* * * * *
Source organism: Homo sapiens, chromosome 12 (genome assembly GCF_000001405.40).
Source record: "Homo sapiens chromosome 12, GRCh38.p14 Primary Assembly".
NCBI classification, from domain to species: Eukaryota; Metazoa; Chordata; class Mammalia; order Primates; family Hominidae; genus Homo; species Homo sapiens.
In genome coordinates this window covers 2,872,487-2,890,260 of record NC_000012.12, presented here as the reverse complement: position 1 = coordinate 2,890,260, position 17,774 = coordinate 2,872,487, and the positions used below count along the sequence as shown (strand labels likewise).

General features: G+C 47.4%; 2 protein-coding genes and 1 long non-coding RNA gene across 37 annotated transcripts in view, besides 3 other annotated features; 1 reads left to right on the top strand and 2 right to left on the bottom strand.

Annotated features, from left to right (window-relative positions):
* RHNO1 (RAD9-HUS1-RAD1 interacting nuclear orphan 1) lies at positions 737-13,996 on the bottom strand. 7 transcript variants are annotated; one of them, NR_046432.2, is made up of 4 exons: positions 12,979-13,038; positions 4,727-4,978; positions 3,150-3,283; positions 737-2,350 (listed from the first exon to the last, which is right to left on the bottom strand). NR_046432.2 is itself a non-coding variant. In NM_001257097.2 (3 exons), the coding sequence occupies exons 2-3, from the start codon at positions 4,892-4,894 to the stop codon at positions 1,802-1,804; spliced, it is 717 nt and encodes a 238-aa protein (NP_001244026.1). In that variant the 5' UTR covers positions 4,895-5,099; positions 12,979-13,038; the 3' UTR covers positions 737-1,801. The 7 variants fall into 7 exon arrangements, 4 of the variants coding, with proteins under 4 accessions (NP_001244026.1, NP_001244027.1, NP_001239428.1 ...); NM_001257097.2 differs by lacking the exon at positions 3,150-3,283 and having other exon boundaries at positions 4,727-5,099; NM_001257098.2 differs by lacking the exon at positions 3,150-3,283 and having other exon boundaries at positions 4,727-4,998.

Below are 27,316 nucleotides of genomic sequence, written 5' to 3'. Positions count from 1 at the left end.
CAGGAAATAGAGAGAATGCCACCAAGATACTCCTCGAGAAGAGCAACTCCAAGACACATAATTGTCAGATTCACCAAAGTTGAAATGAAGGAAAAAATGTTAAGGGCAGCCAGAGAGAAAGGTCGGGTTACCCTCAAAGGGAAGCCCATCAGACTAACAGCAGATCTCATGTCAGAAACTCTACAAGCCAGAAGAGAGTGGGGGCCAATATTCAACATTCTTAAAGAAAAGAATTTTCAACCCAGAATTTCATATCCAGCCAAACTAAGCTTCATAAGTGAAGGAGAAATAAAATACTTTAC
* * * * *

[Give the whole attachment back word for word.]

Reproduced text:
Source organism: Homo sapiens, chromosome 12 (genome assembly GCF_000001405.40).
Source record: "Homo sapiens chromosome 12, GRCh38.p14 Primary Assembly".
NCBI classification, from domain to species: Eukaryota; Metazoa; Chordata; class Mammalia; order Primates; family Hominidae; genus Homo; species Homo sapiens.
In genome coordinates this window covers 2,872,487-2,890,260 of record NC_000012.12, presented here as the reverse complement: position 1 = coordinate 2,890,260, position 17,774 = coordinate 2,872,487, and the positions used below count along the sequence as shown (strand labels likewise).

General features: G+C 47.4%; 2 protein-coding genes and 1 long non-coding RNA gene across 37 annotated transcripts in view, besides 3 other annotated features; 1 reads left to right on the top strand and 2 right to left on the bottom strand.

Annotated features, from left to right (window-relative positions):
* RHNO1 (RAD9-HUS1-RAD1 interacting nuclear orphan 1) lies at positions 737-13,996 on the bottom strand. 7 transcript variants are annotated; one of them, NR_046432.2, is made up of 4 exons: positions 12,979-13,038; positions 4,727-4,978; positions 3,150-3,283; positions 737-2,350 (listed from the first exon to the last, which is right to left on the bottom strand). NR_046432.2 is itself a non-coding variant. In NM_001257097.2 (3 exons), the coding sequence occupies exons 2-3, from the start codon at positions 4,892-4,894 to the stop codon at positions 1,802-1,804; spliced, it is 717 nt and encodes a 238-aa protein (NP_001244026.1). In that variant the 5' UTR covers positions 4,895-5,099; positions 12,979-13,038; the 3' UTR covers positions 737-1,801. The 7 variants fall into 7 exon arrangements, 4 of the variants coding, with proteins under 4 accessions (NP_001244026.1, NP_001244027.1, NP_001239428.1 ...); NM_001257097.2 differs by lacking the exon at positions 3,150-3,283 and having other exon boundaries at positions 4,727-5,099; NM_001257098.2 differs by lacking the exon at positions 3,150-3,283 and having other exon boundaries at positions 4,727-4,998.

Below are 27,316 nucleotides of genomic sequence, written 5' to 3'. Positions count from 1 at the left end.
CAGGAAATAGAGAGAATGCCACCAAGATACTCCTCGAGAAGAGCAACTCCAAGACACATAATTGTCAGATTCACCAAAGTTGAAATGAAGGAAAAAATGTTAAGGGCAGCCAGAGAGAAAGGTCGGGTTACCCTCAAAGGGAAGCCCATCAGACTAACAGCAGATCTCATGTCAGAAACTCTACAAGCCAGAAGAGAGTGGGGGCCAATATTCAACATTCTTAAAGAAAAGAATTTTCAACCCAGAATTTCATATCCAGCCAAACTAAGCTTCATAAGTGAAGGAGAAATAAAATACTTTAC